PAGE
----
EU gets tough on cyber threat with sweeping security agreement

The European Union has announced that it has reached agreement amongst member states for a comprehensive set of cyber security requirements, designed to strengthen cyber safety standards.

It was revealed the European Council presidency and the European Parliament’s negotiators have reached a provisional agreement on the proposed legislation regarding cybersecurity requirements for products with digital elements, which aims to ensure that products such as connected home cameras, fridges, TVs and toys are safe before they are placed on the market.

The new law introduces EU-wide cybersecurity requirements for the design, development, production and making available on the market of hardware and software products, to avoid overlapping requirements stemming from different pieces of legislation in EU member states.

The regulation will apply to all products that are connected either directly or indirectly to another device or to a network. There are some exceptions for products for which cybersecurity requirements are already set out in existing EU rules, for example medical devices, aeronautical products and cars.

The EU said the proposal aims to fill the gaps, clarify the links, and make the existing cybersecurity legislation more coherent, ensuring that products with digital components, for example ‘Internet of Things’ (IoT) products, are made secure throughout the supply chain and throughout their lifecycle.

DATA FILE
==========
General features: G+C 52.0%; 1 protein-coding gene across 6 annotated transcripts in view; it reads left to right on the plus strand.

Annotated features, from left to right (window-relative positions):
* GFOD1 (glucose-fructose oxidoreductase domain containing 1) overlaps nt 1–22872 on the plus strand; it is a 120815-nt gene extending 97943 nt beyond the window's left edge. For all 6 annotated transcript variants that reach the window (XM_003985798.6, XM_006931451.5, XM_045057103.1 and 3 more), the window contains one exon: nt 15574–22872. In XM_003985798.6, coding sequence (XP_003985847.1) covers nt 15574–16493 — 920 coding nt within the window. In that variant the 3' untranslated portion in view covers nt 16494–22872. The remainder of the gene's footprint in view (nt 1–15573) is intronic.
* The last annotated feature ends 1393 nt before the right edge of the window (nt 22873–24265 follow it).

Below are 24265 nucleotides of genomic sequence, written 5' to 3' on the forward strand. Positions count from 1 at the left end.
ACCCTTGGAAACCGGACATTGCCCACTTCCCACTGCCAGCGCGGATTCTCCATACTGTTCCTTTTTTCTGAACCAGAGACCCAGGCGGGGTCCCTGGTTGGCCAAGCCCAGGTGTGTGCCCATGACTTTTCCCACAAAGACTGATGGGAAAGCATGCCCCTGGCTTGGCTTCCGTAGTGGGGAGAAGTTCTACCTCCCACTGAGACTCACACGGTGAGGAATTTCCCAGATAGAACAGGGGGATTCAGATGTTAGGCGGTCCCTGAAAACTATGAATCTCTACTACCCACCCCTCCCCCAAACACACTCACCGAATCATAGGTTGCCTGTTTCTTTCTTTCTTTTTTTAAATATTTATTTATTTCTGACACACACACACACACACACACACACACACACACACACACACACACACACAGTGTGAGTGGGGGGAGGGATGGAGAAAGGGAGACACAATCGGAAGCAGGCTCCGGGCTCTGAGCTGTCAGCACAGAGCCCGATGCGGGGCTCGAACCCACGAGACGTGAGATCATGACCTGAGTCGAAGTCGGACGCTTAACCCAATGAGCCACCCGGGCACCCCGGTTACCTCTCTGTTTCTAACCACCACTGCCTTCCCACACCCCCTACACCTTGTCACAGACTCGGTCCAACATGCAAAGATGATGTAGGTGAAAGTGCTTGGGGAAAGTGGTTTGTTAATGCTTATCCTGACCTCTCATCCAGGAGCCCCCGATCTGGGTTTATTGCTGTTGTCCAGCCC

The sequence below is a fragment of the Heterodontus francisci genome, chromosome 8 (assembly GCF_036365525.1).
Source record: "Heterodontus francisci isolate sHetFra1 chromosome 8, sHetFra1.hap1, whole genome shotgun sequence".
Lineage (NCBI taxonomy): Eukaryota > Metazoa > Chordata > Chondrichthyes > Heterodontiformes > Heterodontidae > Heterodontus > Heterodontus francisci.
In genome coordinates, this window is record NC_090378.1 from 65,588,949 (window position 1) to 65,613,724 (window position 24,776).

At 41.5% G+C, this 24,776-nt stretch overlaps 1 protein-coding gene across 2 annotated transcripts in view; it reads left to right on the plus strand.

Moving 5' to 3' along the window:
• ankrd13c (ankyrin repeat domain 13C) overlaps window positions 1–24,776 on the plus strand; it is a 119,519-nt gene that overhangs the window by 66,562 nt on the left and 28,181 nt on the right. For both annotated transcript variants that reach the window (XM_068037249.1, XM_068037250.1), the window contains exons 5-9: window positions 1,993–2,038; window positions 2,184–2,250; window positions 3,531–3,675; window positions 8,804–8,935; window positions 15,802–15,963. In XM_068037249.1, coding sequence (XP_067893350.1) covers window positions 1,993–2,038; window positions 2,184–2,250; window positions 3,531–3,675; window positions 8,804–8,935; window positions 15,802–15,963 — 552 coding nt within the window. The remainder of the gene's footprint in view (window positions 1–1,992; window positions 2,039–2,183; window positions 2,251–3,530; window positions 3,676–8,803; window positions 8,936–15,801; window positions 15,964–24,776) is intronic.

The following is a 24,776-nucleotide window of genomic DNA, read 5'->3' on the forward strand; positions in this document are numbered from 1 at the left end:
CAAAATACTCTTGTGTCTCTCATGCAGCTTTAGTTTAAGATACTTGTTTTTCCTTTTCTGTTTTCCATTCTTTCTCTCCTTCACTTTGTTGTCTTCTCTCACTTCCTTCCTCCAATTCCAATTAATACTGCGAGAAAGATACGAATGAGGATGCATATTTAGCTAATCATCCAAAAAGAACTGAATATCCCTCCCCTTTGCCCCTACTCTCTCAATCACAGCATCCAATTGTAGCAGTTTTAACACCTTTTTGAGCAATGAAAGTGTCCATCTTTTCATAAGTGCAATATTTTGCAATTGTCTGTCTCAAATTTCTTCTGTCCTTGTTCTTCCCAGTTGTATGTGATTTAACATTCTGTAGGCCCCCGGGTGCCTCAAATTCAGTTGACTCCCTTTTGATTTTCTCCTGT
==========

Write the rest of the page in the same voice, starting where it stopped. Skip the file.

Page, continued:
The regulation will allow consumers to take cybersecurity into account when selecting and using products that contain digital elements, making it easier for them to identify hardware and software products with the proper cybersecurity features.

José Luis Escrivá, (pic) Spanish minister of digital transformation explained: “This agreement is a milestone towards a safe and secure digital single market in Europe. Connected devices need a basic level of cybersecurity when sold in the EU, ensuring that businesses and consumers are properly protected against cyber threats. This is exactly what the cyber resilience act will achieve once it enters into force.”

The EU said the provisionally agreed text maintains the general thrust of the Commission’s proposal, namely as regards:

  • rules to rebalance responsibility for compliance towards manufacturers, who must meet certain obligations such as providing cybersecurity risk assessments, issuing declarations of conformity, and cooperating with the competent authorities.
  • vulnerability handling processes for manufacturers to ensure the cybersecurity of digital products, and obligations for economic operators, such as importers or distributors, in relation to those processes.
  • measures to improve transparency on the security of hardware and software products for consumers and business users.
  • a market surveillance framework to enforce the rules.

“Following today’s provisional agreement, work will continue at technical level in the coming weeks to finalise the details of the new regulation,” an EU spokesperson said. “The Spanish presidency will submit the compromise text to the member states’ representatives (Coreper) for endorsement once this work has been concluded.

“The entire text will need to be confirmed by both institutions and undergo legal-linguistic revision before formal adoption by the co-legislators.”

The EU said the proposal aims to fill the gaps, clarify the links, and make the existing cybersecurity legislation more coherent, ensuring that products with digital components, for example ‘Internet of Things’ (IoT) products, are made secure throughout the supply chain and throughout their lifecycle.

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